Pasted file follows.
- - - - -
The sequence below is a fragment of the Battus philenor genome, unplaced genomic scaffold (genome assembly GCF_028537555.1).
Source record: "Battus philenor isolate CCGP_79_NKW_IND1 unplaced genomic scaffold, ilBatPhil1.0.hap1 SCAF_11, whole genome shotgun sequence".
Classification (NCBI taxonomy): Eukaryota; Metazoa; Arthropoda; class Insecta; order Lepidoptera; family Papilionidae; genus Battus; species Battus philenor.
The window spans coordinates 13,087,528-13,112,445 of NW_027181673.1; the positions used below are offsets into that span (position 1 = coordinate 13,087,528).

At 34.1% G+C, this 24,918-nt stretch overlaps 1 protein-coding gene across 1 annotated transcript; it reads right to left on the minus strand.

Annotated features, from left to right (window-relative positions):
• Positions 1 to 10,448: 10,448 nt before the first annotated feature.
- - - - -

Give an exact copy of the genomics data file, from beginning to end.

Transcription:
The sequence below is a fragment of the Battus philenor genome, unplaced genomic scaffold (genome assembly GCF_028537555.1).
Source record: "Battus philenor isolate CCGP_79_NKW_IND1 unplaced genomic scaffold, ilBatPhil1.0.hap1 SCAF_11, whole genome shotgun sequence".
Classification (NCBI taxonomy): Eukaryota; Metazoa; Arthropoda; class Insecta; order Lepidoptera; family Papilionidae; genus Battus; species Battus philenor.
The window spans coordinates 13,087,528-13,112,445 of NW_027181673.1; the positions used below are offsets into that span (position 1 = coordinate 13,087,528).

At 34.1% G+C, this 24,918-nt stretch overlaps 1 protein-coding gene across 1 annotated transcript; it reads right to left on the minus strand.

Annotated features, from left to right (window-relative positions):
• Positions 1 to 10,448: 10,448 nt before the first annotated feature.